The trouble with Ostarine: Jimmy Wallhead’s
16th March 2018
Mati Alaver, former coach of the Estonian national ski team, orchestrated blood doping through cooperation with Dr. Mark Schmidt and Tarvo Kiudma, the team’s doctor, an investigation by Estonian journalists has found. Journalists from Eesti Televison (ETV), Eesti Rahvusringhääling (ERR), and Ekspress Meedia discovered that doping equipment was obtained from Dr. Schmidt, who is currently on trial in Germany, using Ski Team Haanja funds. Doping may have been facilitated via blank prescriptions provided by Kiduma – although exactly how the prescriptions were used was not discovered.
Information was obtained via a lawsuit granting access to the documents used by the Harju County Court to sentence Alaver to a one year suspended prison sentence, with 18 months probation, in November last year. In addition, journalists obtained information from his diaries and via interviews with the prosecutor, Taavi Pern. The results of the investigation were broadcast in the first half of an Estonian magazine show, Pealtnägija, on Wednesday (video below).
Journalists found that Dr. Schmidt used an alias, ‘David Novak’ when communicating with Alaver about doping. Through this, Alaver helped former Estonian skiing star Andrus Veerpalu to arrange blood doping for his son, Andreas Veerpalu, as well as for Algo Kärp, Karel Tammjärv and Alexei Poltoranin, a Kazakh athlete whose trainer was Andrus Veerpalu. As shown in the picture on the right, Alaver was also keen to obtain substances such as IGF-1 (a growth hormone), writing that it had been identified as popular with top athletes by German biologist Werner Franke.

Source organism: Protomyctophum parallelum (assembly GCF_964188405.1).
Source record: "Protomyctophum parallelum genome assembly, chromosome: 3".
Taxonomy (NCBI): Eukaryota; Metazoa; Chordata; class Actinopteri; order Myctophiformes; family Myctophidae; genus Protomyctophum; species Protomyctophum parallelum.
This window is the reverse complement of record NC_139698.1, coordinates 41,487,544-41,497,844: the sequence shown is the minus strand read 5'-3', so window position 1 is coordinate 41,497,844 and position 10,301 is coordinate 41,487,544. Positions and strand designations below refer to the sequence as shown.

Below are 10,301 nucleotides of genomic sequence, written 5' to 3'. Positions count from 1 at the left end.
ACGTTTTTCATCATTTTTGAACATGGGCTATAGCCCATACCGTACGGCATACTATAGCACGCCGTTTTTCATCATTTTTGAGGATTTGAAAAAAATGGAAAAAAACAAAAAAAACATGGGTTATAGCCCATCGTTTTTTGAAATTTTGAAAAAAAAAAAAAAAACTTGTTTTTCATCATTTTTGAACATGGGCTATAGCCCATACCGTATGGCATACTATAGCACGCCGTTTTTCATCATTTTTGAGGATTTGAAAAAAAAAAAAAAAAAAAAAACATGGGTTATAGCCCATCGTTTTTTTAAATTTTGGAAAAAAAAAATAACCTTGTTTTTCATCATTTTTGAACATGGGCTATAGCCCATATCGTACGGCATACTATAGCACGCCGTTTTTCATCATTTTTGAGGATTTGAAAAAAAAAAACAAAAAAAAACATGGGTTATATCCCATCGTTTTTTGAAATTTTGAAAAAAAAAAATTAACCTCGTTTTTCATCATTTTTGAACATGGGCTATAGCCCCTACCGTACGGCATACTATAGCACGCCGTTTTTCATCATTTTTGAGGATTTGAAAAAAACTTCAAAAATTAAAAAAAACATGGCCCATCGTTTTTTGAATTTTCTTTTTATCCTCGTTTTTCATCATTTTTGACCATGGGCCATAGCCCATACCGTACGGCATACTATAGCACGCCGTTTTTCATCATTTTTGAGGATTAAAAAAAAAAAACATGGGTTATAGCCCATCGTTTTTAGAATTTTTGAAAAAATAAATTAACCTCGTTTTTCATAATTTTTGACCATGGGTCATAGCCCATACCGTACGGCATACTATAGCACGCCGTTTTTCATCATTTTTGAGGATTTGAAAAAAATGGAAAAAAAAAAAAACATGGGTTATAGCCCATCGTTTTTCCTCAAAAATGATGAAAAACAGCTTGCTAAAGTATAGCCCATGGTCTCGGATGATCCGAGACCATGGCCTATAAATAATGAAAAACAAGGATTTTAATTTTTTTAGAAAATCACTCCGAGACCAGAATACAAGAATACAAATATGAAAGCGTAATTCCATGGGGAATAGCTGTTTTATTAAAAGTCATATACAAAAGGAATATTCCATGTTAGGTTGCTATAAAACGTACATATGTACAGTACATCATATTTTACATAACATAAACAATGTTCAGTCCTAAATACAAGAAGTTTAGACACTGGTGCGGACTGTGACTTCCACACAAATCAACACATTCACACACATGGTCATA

In October last year, the Estonian State Prosecutor charged Alaver with a criminal offence involving administering doping to the four athletes named above between 2016 and 2019. It is understood that Kiudma was fined €200 by Terviseamet, Estonia’s health board, after prosecutors informed it about the blank prescriptions.
Investigations in Estonia began in March 2019, after Tammjärv, Andreas Veerpalu, and Algo Kärp were implicated in Operation Aderlass, an investigation into the customers of Dr. Schmidt. Kärp confessed to doping, also in March, after his teammates were implicated.
On 2 January this year, the international ski federation (FIS) sanctioned Alaver, Tammjärv, Andreas Veerpalu, and Poltoranin with four year bans. Kärp was sanctioned with a two and a half year ban in April; whilst Andrus Veerpalu’s case is still pending.
The Operation Aderlass investigations began after cross country skier Johannes Dürr confessed to using blood transfusions, erythropoietin (EPO) and growth hormones. This led Austrian police to arrest nine people in a February 2019 raid in Seefeld, one of whom was caught red handed whilst receiving a blood transfusion. It is understood that over 30 athletes have been implicated via the investigation.
Just four athletes competing in four sports, from two countries, were involved in anti-doping proceedings...
Twenty nine athletes from ten counties, competing in 13 sports, were involved in anti-doping proceedings...
Eight athletes from eight countries, competing in seven sports, were involved in anti-doping proceedings that...